Industrial Relations in Urban Transportation was first published in 1937. Minnesota Archive Editions uses digital technology to make long-unavailable books once again accessible, and are published unaltered from the original University of Minnesota Press editions.
In the present era of industrial warfare and violence, this book points a "middle way" in employer-employee relations. It describes the remarkable achievement of the Amalgamated Association of Street, Electric Railway, and Motor Coach Employees of America, which for nearly fifty years has used the machinery of arbitration to settle all labor disputes without resort to strikes. Herein also is probably the first attempt to measure on a nation-wide scale the influence of a union in raising wages and reducing hours.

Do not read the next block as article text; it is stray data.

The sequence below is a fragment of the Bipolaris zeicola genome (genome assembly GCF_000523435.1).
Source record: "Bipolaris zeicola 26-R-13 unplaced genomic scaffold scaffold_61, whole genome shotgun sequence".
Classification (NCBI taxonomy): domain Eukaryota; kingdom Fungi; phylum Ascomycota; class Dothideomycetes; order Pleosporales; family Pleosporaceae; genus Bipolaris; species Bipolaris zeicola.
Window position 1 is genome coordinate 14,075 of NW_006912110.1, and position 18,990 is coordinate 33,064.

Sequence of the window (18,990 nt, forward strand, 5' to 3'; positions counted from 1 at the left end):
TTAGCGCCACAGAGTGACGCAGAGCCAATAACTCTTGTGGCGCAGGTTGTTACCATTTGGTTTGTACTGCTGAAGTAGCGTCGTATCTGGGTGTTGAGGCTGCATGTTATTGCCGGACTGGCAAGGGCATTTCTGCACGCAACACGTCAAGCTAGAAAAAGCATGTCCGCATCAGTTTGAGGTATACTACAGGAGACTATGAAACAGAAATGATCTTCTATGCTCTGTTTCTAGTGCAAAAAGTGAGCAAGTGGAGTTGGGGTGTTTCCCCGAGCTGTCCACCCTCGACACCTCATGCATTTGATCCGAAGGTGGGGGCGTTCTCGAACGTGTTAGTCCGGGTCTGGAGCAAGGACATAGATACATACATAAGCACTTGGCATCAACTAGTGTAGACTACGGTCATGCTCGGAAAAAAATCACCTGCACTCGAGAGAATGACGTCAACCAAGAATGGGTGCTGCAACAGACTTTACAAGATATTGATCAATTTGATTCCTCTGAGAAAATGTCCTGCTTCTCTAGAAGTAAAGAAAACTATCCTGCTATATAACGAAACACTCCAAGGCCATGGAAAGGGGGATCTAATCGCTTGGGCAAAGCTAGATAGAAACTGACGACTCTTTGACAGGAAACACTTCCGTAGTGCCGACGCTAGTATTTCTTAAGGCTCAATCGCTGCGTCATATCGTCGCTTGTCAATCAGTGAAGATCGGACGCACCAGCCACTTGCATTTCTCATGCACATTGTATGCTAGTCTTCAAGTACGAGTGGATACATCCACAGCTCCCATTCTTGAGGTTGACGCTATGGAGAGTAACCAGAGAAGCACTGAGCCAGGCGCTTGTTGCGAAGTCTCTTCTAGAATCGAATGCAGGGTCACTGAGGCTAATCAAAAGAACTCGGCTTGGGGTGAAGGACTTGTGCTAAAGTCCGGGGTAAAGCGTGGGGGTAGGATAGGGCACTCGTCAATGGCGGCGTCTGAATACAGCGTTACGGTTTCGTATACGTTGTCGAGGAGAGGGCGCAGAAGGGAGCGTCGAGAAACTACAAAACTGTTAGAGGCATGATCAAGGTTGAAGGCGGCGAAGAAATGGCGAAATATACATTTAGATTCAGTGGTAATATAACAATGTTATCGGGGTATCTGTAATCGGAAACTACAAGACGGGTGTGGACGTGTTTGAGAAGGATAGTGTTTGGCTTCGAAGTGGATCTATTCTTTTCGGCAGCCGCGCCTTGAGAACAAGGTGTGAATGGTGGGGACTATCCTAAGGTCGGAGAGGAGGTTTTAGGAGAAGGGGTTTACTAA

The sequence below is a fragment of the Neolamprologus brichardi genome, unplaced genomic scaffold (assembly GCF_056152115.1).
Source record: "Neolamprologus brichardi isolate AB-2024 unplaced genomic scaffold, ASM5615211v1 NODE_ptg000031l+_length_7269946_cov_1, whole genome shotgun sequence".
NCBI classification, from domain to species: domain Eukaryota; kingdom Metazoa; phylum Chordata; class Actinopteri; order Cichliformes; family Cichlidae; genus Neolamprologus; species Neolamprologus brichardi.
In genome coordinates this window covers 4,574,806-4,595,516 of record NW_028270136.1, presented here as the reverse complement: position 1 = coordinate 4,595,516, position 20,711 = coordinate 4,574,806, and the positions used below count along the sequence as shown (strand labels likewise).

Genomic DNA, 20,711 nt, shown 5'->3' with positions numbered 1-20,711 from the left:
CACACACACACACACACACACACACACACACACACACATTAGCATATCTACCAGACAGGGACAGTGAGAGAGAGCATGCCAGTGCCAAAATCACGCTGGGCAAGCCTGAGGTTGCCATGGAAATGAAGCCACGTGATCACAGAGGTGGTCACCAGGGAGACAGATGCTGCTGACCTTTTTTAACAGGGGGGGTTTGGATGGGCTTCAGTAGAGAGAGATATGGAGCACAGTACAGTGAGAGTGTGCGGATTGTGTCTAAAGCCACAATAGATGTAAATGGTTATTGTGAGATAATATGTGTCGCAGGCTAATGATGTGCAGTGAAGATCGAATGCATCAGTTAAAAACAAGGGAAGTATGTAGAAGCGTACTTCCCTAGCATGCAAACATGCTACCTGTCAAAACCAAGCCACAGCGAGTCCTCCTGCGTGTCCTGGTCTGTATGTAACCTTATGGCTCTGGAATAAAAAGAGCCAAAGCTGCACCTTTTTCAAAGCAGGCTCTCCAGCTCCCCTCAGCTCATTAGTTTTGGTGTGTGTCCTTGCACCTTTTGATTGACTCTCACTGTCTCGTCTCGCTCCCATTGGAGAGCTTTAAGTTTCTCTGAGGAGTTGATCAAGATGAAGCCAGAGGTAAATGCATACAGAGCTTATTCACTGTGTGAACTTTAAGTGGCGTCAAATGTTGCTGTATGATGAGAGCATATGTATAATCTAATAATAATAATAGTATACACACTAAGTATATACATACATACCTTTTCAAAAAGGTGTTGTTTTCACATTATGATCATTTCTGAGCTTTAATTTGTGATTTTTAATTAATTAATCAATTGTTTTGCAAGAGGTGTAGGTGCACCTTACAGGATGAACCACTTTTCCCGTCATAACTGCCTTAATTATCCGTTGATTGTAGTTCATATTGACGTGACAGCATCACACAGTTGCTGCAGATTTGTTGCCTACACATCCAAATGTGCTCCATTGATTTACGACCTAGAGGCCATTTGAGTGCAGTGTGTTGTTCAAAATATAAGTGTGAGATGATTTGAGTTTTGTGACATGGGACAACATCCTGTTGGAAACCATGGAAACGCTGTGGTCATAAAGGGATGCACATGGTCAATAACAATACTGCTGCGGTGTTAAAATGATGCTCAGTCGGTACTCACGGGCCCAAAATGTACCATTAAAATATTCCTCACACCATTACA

But this is much more than the story of a successful union. It is a complete history of urban transportation in the United States — the first such history to be written. It deals with technological, financial, and regulatory, as well as labor, aspects. The characteristics of transportation work and the type of men attracted to it are carefully analyzed, and there is a chapter devoted to the late nineteenth century conditions which gave birth to unionism.
This readable study will be of particular interest to owners, managers, and employees of local transportation systems, to investment bankers and investors, regulatory commissions and city aldermen, public mediators and arbitrators of labor disputes, and students of economic history.